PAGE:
Whitewashing Representation: How Using Citizenship Data to Gerrymander Will Undermine Our Democracy

Partisan operatives are trying to change how electoral districts are drawn, in a radical effort to undermine our representative democracy. By law, electoral districts must have about the same number of people, and state leaders draw those boundaries based on total population counts. But a group of party leaders at the national and state level have been plotting to draw state legislative and congressional districts based solely on the citizen voting-age population (CVAP)—a move that they believe would be advantageous to white voters and harm areas where more people of color, legal residents, immigrants and children live.

These secret efforts manifested in the Trump Administration’s quest to whitewash our representation by demanding that the 2020 Census include a citizenship question. He abandoned that effort after a U.S. Supreme Court loss and instead issued an executive order demanding several federal agencies provide all their information – that is, administrative data – on citizenship status to the Census Bureau. He ordered the Bureau to combine this administrative data with data from the decennial census and the American Community Survey (ACS) in order to identify non-citizens residing in the United States. The Census Bureau plans to send the aggregate data to states for redistricting.

In recently revealed documents, Dr. Thomas Hofeller, the Republican gerrymandering strategist behind many of the most controversial gerrymandered maps, analyzed and concluded that basing redistricting on citizens aged 18 and over, would “be advantageous to Republicans and Non-Hispanic Whites.” He recognized that this move away from using a count of the total U.S. population would be a “radical departure from the federal ‘one person, one vote’ rule” that underlies our representative democracy.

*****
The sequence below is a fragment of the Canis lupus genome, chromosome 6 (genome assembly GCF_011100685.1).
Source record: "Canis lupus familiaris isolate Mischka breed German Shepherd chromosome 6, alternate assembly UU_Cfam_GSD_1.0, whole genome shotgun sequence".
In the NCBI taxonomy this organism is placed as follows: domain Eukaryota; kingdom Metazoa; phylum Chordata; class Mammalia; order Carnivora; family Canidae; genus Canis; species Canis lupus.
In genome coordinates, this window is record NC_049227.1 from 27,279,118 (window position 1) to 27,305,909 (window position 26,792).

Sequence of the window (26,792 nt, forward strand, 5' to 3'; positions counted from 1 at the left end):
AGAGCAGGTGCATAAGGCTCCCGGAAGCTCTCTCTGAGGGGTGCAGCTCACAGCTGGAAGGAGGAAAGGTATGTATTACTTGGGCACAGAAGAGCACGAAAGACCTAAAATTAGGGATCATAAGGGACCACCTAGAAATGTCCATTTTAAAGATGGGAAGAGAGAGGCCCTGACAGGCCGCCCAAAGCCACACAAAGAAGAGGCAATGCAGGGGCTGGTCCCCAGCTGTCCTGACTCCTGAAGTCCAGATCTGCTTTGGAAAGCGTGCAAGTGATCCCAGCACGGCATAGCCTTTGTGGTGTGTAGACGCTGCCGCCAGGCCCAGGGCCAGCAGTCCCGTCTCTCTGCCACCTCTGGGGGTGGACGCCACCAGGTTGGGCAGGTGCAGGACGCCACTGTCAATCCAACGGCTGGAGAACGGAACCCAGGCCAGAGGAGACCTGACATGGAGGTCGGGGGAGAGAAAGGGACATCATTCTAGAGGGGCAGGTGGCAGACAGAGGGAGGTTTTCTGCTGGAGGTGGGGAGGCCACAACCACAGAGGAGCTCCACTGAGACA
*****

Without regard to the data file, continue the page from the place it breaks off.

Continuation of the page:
Hofeller stated creating this racial and partisan advantage by removing millions of American residents could only be achieved by collecting citizenship data at the census block level.

Using citizen voting age data to draw districts will exclude millions of young people and people of color, violates the Constitution and undermines the principles of equal representation that our country strives towards.

Understanding the intricacies of what administrative data is, how it is used and what challenges can arise from its use in the 2020 Census gives advocates the tools to fight back.

Takeaways from the report include:

  1. Administrative data on citizenship should not be merged with 2020 Census data in the redistricting files that are sent to states because the data will be used by partisan operatives to justify skewing electoral districts in a manner that, in the words of Thomas Hofeller, is “advantageous to Republicans and Non-Hispanic Whites”.
  2. The integrity of the 2020 Census and American Community Survey data should not be tainted by inaccurate and unreliable administrative data on people’s changing immigration status. The administrative data on citizenship will exacerbate the undercount of children and people of color.
  3. There are significant legal protections that prohibit the sharing and use of census data to target individuals, but there are risks that advocates should be aware and vigilant of.

Have a question that is not answered here? Email Keshia Morris at kmorris@commoncause.org or Suzanne Almeida at salmeida@commoncause.org.